You never know when information like this will come in handy. Courtesy of the U.S. Forest Service, this document details how and where to place explosives on large animal carcasses when other removal practices are not feasible.
- An animal carcass is, of course, an animal that is dead, so levied judgments or assumptions as to the whys and wherefores of the animal’s death – or level of care prior to demise – should be taken into account in light of the fact that this technical bulletin presumes the carcass “can be particularly difficult to remove” especially if on a steep slope, in remote areas, in a body of water or “frozen into the ground.”
- “Horseshoes should be removed to minimize dangerous flying debris.”
- Total obliteration can be achieved by doubling the amount of explosives (see Figure 2). This objective may be required “in situations where the public is expected in the area the next day, or where bears are particularly prolific.”
- Duck. More specifically, find a significant mass of protection – in addition to adequate distancing – from the blast PRIOR TO blasting.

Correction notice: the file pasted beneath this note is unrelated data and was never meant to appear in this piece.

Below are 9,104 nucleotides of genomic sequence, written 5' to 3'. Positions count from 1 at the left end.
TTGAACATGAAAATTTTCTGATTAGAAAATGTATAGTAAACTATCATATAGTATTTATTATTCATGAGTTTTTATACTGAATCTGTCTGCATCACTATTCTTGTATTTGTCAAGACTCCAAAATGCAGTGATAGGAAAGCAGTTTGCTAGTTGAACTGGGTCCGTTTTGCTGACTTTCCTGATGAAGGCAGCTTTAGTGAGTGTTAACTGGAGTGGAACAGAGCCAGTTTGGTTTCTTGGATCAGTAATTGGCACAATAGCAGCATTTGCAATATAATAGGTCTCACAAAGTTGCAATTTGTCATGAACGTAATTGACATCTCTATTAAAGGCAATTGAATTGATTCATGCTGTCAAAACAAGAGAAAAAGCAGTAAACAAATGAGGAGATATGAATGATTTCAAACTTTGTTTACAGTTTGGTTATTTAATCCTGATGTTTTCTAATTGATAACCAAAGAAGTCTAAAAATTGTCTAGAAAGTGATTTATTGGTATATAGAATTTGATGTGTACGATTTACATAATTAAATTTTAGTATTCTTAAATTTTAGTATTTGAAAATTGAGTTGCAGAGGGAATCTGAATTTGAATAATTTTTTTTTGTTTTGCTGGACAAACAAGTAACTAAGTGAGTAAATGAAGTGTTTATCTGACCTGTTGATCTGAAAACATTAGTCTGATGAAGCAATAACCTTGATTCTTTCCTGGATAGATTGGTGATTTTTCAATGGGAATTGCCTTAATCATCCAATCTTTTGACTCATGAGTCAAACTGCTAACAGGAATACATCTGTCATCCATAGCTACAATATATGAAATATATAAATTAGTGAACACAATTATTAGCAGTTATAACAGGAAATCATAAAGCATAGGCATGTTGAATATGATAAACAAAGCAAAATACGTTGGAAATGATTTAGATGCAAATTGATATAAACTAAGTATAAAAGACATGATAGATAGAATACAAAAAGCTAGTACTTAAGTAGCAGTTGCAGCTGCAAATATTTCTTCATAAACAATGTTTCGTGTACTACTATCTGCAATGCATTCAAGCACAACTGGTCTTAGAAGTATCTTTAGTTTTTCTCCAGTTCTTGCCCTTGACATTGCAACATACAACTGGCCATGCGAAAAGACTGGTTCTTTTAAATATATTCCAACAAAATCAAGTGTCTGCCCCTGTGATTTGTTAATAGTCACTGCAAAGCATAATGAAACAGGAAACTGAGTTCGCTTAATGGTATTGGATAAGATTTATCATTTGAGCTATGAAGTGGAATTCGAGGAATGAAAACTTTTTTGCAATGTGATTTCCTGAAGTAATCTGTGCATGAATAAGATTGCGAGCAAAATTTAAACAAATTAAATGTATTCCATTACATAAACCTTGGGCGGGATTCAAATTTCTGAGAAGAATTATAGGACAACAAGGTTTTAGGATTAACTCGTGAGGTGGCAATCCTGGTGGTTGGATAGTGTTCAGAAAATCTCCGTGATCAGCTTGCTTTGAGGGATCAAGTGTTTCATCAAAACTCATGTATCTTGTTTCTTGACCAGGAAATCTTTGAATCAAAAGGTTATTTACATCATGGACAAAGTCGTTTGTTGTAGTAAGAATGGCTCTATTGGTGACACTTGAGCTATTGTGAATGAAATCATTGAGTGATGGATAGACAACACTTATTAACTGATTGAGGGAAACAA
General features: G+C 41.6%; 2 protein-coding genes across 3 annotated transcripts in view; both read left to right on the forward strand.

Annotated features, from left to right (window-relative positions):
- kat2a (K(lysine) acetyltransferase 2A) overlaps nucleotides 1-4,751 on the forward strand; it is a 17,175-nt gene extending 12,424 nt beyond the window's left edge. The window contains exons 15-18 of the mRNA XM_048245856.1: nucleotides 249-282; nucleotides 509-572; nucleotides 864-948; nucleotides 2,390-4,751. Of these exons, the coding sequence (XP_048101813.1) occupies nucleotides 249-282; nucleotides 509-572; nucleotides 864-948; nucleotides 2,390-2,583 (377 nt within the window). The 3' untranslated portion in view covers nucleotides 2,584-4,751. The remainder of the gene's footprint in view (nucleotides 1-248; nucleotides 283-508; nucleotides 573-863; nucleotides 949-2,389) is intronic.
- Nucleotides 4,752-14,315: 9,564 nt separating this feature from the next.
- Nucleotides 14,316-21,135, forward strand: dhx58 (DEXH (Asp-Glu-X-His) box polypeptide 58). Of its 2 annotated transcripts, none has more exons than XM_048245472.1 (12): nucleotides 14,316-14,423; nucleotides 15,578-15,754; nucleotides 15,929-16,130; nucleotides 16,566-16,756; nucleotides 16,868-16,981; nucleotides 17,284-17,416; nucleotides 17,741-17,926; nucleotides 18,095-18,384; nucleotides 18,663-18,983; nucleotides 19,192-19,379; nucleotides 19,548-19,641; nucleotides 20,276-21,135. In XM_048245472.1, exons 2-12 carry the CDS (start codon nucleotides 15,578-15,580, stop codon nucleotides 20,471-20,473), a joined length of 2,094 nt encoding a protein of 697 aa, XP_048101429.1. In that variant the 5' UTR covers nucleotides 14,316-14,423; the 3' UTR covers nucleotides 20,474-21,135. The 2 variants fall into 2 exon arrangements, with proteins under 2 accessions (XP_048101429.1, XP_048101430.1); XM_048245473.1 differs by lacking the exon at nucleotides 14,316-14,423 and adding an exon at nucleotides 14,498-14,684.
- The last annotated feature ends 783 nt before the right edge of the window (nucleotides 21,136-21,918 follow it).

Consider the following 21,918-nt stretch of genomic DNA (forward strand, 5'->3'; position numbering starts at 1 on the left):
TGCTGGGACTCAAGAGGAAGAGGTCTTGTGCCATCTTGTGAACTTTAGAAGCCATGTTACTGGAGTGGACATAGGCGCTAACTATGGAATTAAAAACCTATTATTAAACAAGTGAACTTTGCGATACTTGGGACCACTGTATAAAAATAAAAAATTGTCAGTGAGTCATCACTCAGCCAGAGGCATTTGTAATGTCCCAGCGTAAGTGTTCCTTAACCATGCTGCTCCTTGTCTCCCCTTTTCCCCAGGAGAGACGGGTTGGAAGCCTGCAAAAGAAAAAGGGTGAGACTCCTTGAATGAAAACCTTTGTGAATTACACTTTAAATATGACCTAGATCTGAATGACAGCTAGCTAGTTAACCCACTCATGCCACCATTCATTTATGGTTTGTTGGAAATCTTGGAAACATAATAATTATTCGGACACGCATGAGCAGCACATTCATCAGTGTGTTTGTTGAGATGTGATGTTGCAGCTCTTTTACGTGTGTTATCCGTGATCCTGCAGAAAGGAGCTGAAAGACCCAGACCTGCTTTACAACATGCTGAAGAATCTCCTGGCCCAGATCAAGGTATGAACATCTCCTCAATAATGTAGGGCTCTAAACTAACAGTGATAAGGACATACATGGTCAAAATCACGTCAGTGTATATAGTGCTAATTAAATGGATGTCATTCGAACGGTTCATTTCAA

- Do not try this at home. As the document indicates, only “qualified blasters” should be the ones to direct such activities. This is being presented for information purposes only — and perhaps that off chance that Lifehacker may pick it up.
- Contact your local U.S. Forest Service blaster for more information.
- This document was authored in 1995, so information may have changed to reflect current practices, procedures and other sundry bits of information. Check yerself before you wreck yerself.
Bob Conrad is publisher, editor and co-founder of This Is Reno. He has served in communications positions for various state agencies and earned a doctorate in educational leadership from the University of Nevada, Reno in 2011. In addition to managing This Is Reno, he holds a part-time appointment for the Mineral County University of Nevada Extension office.